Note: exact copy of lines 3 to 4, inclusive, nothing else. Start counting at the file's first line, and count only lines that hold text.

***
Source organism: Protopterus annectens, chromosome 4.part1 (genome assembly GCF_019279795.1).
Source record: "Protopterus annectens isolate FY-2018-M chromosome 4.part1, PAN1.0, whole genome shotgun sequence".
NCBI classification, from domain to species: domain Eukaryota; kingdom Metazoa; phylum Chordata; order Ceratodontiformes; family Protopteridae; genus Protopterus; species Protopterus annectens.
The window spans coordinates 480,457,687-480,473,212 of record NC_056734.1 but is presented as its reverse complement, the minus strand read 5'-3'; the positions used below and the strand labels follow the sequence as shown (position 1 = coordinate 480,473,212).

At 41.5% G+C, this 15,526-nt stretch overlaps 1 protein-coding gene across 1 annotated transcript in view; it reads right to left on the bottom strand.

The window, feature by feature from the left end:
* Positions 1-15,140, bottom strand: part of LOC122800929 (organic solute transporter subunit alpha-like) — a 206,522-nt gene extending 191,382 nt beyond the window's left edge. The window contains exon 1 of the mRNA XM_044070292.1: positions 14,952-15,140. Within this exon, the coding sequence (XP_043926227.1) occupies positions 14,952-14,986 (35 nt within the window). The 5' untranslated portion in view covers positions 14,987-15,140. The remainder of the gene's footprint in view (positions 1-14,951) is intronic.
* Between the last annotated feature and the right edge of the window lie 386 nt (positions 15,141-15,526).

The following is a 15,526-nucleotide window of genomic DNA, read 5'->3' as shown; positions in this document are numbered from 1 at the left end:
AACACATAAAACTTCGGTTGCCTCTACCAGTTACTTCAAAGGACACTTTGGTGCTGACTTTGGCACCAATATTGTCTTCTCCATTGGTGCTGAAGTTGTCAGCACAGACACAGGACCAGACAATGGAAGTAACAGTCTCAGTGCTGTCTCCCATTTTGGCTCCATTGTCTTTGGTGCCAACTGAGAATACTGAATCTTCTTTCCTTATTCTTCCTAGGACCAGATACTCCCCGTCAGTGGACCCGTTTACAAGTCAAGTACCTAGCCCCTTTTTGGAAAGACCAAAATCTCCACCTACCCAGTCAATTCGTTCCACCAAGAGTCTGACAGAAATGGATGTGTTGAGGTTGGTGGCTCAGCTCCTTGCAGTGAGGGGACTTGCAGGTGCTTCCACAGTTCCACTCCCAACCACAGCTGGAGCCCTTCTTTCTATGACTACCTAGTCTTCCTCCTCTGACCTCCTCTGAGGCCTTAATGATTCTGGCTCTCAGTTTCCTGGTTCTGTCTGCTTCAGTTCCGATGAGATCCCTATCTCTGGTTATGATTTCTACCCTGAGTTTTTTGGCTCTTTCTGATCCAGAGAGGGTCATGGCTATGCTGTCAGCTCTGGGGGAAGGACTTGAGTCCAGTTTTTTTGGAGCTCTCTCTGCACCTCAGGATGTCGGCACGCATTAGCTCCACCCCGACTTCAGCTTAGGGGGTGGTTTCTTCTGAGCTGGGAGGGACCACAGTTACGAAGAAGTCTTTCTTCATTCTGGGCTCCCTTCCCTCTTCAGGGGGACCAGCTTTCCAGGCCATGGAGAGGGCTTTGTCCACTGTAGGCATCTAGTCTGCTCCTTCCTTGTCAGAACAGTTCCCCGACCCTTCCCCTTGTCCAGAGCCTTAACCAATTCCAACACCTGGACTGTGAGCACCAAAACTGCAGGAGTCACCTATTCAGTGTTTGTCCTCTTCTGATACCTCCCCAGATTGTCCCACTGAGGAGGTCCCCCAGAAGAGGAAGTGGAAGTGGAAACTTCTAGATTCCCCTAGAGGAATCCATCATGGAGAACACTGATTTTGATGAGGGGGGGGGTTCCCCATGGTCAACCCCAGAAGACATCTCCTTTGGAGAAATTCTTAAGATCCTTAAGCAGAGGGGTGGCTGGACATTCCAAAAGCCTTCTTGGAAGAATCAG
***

NCBI classification, from domain to species: domain Eukaryota; kingdom Metazoa; phylum Chordata; order Ceratodontiformes; family Protopteridae; genus Protopterus; species Protopterus annectens.
The window spans coordinates 480,457,687-480,473,212 of record NC_056734.1 but is presented as its reverse complement, the minus strand read 5'-3'; the positions used below and the strand labels follow the sequence as shown (position 1 = coordinate 480,473,212).